Friday, January 14, 2022
The anxiety one can have about earning an adequate salary to pay all the bills can be rather debilitating at times. Inflation in the United States hit its fastest pace in nearly four decades in 2021 as pandemic-related supply and demand imbalances, along with stimulus intended to shore up the economy, pushed prices up at a 7% annual rate. With the cost of living rising dramatically and our paychecks not keeping up with that pace, it continues to weigh on our minds at all hours of the day and night. Yet, with all the efforts that we invest in this area, it’s important to remember there is a G-d that provides for our needs and make enables us to pursue a livelihood. That was the lesson of the manna in this week's Parsha. The Jews in the desert were at their wits when they realized the food they had was dwindling and were likely going to starve to death. Keep in mind, this was before the Amazon Prime trucks were providing deliveries in every neighborhood. One day they woke up and they realized that there was food outside everyone's tent. This was the Manna from heaven. Moshe told the people that this must be remembered for all of the time. If we are not receiving the Manna every morning at our doorstep with the newspaper that's delivered, in what way can it be remembered? Many times we might think if only there were fewer restrictions in Judaism our careers and livelihood might be more lucrative. The lesson of the manna should debunk that notion. Yes, we must not take anything for granted and work hard to yield that elusive paycheck. However, it is because of the grace of G-d that we are empowered to do just that. Compromising on Mitzvos or on our value system is not going to be more rewarding in this area. The next time we have doubts on this issue, it would be worthwhile to remember the lesson of the manna. Have a Peaceful Shabbos, Rabbi Yaakov Fisch
Friday, January 7, 2022
The Jewish People evolving from a small family to a proud nation is nearly complete in the narrative of this week's Parsha. The story of the Exodus is recorded in great detail. It is nothing short of remarkable to hear once again about how a few million Jews who were slaves marched out to freedom in broad daylight and their former masters were powerless to stop their journey to liberty. Putting it into a historical context, there were upwards of 650,000 casualties (that’s a conservative estimate) in the Civil War which was primarily fought for the emancipation of slaves. In the Exodus, the former Jewish slaves marched out of the clutches of a mighty superpower without a shot being fired. For this reason, the Exodus occupies such prominence in our lives and is remembered on our calendar with the celebration of Pesach and Sukkos. As important as the Exodus is in the story of the Jewish People, there seems to be disproportionate attention to this particular event. There are so many Mitzvahs connected to the Exodus that are well beyond the observance of Pesach and Sukkos. There is a special Mitzvah to remember all the days of our lives. Doesn't there seem to be a disproportionate focus on this event that occurred 3,300 years ago? There are a variety of perspectives on this pointed question and I would like to share the perspective of the Nesivos Shalom. He writes that it is imperative to not just merely view the Exodus as a one-time event but rather as a struggle that we are regularly experiencing. He notes that the word מצרים or Egypt is associated with the word מצר or confinement. All of us are confronted with challenges that feel as מצר or confinement in areas such as health, family spirituality. No one has immunity from any obstacles or difficulties. At these moments it is not unusual to have a crisis of faith and wonder when G-d will come through for us to deliver some relief. It is precisely for that reason that there is such a strong emphasis on the Exodus. It is for that reason that we are regularly reminding ourselves about salvation when all seemed bleak. As the Torah states in Devarim (6:23) וְאוֹתָנוּ הוֹצִיא מִשָּׁם or He took us out of there. We may never have been to the geographical territory named Egypt nor do we have any plans to get there but that matters little. The most important element to remember is that no matter what place of confinement a person may find themselves in, we believe in the Al-Mighty that continually delivers redemption in any place and at any time. That message of hope is something we ought to reflect on the next time we observe any of the mItzvahs connected to the Exodus. Have a Peaceful Shabbos, Rabbi Yaakov Fisch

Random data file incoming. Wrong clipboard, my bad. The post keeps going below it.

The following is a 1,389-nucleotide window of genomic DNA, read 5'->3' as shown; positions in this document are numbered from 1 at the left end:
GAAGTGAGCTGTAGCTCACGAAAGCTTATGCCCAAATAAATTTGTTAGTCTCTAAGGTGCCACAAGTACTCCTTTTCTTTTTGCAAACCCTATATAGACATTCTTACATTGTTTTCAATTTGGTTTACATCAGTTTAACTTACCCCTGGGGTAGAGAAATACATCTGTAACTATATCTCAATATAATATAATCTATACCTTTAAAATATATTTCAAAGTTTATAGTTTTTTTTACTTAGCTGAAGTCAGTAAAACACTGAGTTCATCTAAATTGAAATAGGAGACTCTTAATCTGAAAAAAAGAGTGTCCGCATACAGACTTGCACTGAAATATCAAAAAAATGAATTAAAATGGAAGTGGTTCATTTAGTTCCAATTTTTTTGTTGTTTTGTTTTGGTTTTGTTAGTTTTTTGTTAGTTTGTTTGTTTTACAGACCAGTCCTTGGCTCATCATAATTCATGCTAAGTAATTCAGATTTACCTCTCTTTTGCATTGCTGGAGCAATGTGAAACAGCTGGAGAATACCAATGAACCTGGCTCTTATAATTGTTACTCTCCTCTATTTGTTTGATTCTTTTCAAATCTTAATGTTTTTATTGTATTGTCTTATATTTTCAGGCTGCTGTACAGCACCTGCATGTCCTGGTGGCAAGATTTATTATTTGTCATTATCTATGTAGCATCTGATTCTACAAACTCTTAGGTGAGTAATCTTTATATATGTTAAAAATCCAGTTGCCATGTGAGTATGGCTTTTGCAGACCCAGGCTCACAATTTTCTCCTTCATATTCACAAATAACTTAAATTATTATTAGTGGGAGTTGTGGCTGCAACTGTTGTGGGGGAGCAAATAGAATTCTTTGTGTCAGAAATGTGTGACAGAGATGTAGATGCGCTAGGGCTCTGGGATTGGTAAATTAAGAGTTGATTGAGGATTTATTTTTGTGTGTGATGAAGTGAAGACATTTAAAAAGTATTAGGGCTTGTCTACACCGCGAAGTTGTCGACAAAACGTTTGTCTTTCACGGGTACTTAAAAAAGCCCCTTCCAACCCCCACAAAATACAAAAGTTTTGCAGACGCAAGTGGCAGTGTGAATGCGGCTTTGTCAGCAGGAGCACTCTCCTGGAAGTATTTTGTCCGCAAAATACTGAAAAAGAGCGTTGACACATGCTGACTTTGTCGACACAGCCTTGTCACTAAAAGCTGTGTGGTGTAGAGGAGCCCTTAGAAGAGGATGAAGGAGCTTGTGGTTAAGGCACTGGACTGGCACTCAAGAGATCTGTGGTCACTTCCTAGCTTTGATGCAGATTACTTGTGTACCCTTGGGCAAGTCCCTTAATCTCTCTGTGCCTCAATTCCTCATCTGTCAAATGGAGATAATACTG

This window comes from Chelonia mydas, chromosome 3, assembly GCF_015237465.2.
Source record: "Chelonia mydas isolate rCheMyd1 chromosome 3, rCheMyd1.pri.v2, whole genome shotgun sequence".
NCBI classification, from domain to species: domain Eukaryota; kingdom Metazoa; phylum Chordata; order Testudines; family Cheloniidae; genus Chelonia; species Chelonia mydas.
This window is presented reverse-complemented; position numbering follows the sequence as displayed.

Friday, December 17, 2021
In a somewhat bizarre incident, Yosef brings his two sons Menashe and Ephraim to his ailing father’s bedside for a final parting and for the two young grandchildren to get a blessing from their sage grandfather. Yaakov stuns Yosef when he places his right hand on the second brother Ephraim and his left hand on the firstborn son Menashe. This is met with resistance from Yosef, who not so gently reminds his elderly father that Menashe is the firstborn and thus deserving to have the right hand placed on him. (This is somewhat ironic considering that Yosef who was not the firstborn was considered the preferred son and now he is taking offense that his firstborn son was not receiving his due honor). What was it about Yaakov’s insistence that Ephraim is the recipient of the preferred bracha? Not only that, but Yaakov designated the gold standard of blessings should be “ May G-d make you like Ephraim and Menashe” -- why was it so important that Ephraim precedes Menashe ? The Nesivos Shalom writes based on a famous verse in Tehillim/Psalms: סור מרע ועשה טוב /Desist from Evil and Perform Good. This is the formula that King David taught us toward the path of character development and improvement. First and foremost, it is important to desist from wrongdoing and only then to engage in mitzvah or good deeds. The only problem with that approach is that a person can always be busy with desisting wrongdoing and never get to perform one mitzvah or good deed -- for who can actually say that I have no baggage left in the closet and now I am free to pursue mitzvahs and good deeds? One of the best ways to desist from wrongdoing is to just do a mitzvah or good deed. This is illustrated with the story of Menashe and Ephraim. In Parshas Mikeitz, it states the reason why Yosef named his two sons Menashe and Ephraim. His first son was named Menashe for as he put it “God has made me forget the toil”, in essence that is the value of desist from wrongdoing. His second son was named Ephraim for as he put it “G-d made me fruitful in the land of my affliction”. In essence, this is the value of Asei Tov/Doing a Mitzvah or good deed. That was the deeper message of Yaakov in his designation of his two grandsons. Although in an ideal world, it is important to first get away from wrongdoing it is imperative that one just perform a mitzvah or a good deed as activation energy. Have a Peaceful Shabbos, Rabbi Yaakov Fisch